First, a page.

Meeting with State Minister for Foreign Affairs, Dr Yinager Dessie, Dr Pamba said that Ethiopia’s economic momentum had encouraged GSK to set up a pharmaceuticals factory in the country.

He emphasized that GSK was keen to position Ethiopia as a pharmaceutical supply hub for East Africa. Dr Yinager Dessie, who welcomed GSK’s commitment to set up a pharmaceuticals factory, noted that GSK’s interest in pharmaceutical production complemented Ethiopia’s priority interest in developing the manufacturing sector.

Dr Yinager said Ethiopia was keen to help GSK better the health and well-being of the people of the country. The two sides agreed to set up a joint technical team to discuss any problems and possible solutions in order to translate GSK’s investment plans into reality.



Ethiopia eyes investment in 300 Megawatt wind farm



Thursday, 12 February 2015

Ethiopia is in negotiations to finalize a deal with a Chinese firm Dongfang Electric Corporation to construct a 120 Mega Watts (MW) wind farm in place called Ayisha near the Djibouti Border.

Miskir Negash, External Communications Director at Ethiopian Electric Power (EEP), told newBusinessEthiopia.com that with the country embarking on a green economy strategy, wind power is one key component.

“while our main focus in on hydro electricity generation, we’re also seeing other options prominent among them being wind, and as such we’ve inaugurated so far 171 MW of wind energy” stated Negash adding that Ayisha project is estimated to have a current power generation capacity of 300MW.

Ethiopia has so far managed to commission two wind power projects built by French and Chinese firms respectively in the northern and central part of the country.

The first project to be commissioned the 51 MW Adama I wind power project, 95 kms south east of ethiopia’s capital Addis Ababa, constructed jointly by Hydro China and CGOC at a cost of $117 million and completed in 2012.

85 percent of the project’s funding was from the China Export Import Bank while the rest 15 percent was solicited from local sources.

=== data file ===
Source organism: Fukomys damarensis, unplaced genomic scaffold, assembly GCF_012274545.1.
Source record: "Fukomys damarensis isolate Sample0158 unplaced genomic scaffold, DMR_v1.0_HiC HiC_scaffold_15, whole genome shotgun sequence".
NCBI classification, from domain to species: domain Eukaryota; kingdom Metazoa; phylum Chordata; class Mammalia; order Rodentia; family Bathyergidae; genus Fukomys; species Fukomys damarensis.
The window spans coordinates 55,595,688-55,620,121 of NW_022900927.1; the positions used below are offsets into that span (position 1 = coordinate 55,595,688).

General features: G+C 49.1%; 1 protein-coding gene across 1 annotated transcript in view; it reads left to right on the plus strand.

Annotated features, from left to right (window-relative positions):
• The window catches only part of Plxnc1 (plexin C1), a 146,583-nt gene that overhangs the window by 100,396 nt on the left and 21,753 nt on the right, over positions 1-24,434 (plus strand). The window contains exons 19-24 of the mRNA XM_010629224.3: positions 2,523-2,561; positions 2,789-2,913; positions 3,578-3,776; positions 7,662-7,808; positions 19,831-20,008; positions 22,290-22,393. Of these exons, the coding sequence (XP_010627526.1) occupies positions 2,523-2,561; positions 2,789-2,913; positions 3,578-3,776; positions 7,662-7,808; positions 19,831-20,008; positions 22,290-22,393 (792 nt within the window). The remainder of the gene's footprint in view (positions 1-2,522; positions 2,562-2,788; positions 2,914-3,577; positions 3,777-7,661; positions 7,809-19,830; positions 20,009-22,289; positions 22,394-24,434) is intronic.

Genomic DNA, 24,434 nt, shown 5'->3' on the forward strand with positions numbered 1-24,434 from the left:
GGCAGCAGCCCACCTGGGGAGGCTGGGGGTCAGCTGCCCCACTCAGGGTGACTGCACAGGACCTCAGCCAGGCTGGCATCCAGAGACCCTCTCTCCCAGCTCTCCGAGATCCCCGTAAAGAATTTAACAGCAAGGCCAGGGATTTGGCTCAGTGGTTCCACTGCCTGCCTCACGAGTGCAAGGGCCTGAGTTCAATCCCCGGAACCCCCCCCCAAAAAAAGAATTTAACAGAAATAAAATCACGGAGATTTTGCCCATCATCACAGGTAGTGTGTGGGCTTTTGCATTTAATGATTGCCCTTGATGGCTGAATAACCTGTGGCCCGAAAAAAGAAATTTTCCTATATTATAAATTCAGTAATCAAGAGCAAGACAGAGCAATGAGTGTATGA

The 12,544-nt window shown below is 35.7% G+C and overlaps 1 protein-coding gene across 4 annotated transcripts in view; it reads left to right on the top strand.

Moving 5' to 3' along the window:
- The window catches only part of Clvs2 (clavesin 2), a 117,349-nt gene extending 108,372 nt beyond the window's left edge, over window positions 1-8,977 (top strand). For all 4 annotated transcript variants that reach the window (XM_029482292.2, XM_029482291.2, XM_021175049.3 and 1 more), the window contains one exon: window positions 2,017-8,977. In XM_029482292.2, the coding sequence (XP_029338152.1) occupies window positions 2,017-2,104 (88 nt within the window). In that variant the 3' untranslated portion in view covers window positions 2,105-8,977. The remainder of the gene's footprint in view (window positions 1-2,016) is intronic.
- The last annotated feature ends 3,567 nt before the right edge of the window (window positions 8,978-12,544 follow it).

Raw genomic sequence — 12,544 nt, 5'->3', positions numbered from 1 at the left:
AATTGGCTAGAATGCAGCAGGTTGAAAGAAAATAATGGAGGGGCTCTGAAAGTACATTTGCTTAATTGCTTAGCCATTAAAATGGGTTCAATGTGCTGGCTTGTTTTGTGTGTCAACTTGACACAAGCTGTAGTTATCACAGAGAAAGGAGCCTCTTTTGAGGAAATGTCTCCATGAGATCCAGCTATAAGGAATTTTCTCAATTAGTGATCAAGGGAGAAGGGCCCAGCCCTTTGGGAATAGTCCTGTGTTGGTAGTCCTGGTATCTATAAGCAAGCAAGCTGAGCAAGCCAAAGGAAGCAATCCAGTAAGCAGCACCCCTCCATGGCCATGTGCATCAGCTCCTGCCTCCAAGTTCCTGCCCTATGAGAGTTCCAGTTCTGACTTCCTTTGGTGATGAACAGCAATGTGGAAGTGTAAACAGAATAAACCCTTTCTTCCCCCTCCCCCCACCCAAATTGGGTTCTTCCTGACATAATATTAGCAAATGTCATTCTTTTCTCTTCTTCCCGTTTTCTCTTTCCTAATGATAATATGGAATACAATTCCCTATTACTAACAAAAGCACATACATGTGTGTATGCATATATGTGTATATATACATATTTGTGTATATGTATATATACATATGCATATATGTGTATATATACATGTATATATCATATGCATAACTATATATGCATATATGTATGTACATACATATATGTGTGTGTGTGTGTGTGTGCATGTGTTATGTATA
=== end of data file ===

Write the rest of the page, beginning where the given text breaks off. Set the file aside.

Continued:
The two companies have subsequently started construction on 153 MW Adama II wind power project, with according to Negash the project 82 percent complete and set to be finished this year.

The wind farm has a budget of USD 345 million and has reached 82 percent completion rate. 85 percent of the total cost is covered by the Chinese Exim Bank, while the Ethiopian government pays for the rest.

The second project to be commissioned the 120 MW Ashegoda wind farm located in Northern part of the country was inaugurated in October 2013.

The Project costing $ 289.7 million was built by French firm Vergnet SA with concessional loans from BNP Paribas and the French Development Agency (AFD). The Ethiopian government covered 9 percent of the cost.

Germans showing interest

Negash who refused to put an exact figure on the project said funding for the project is being looked in local and international financial sources, although the Ethiopian government estimates the total 300 MW project will need $ 536.6 million1.

He also stated that power generation ranging from 120-300 MW in total is under discussion with a German firm Laphto Technology Private Limited Company (PLC), potentially breaking the mold with projects that are increasingly being dominated by Chinese firms. The Ethiopian government has aims for the Aysha wind farm project to eventually be able to generate up to 1,000 MW of wind energy eventually.

“Ethiopia is embarking on a second phase of its five year Growth and Transformation Plan (GTP) starting from late 2015, and the Aysha project, will be part of the plan” Negash stated before surmising that there are other projects in the pipeline like the 100 MW Assela wind farm project.

The GTP a brainchild of the late Ethiopian Prime Minister Meles Zenawi launched in 2010 envisages Ethiopia achieving power generation capacity of 10,000 MW or more at utmost five years time from the current 2,200 MW.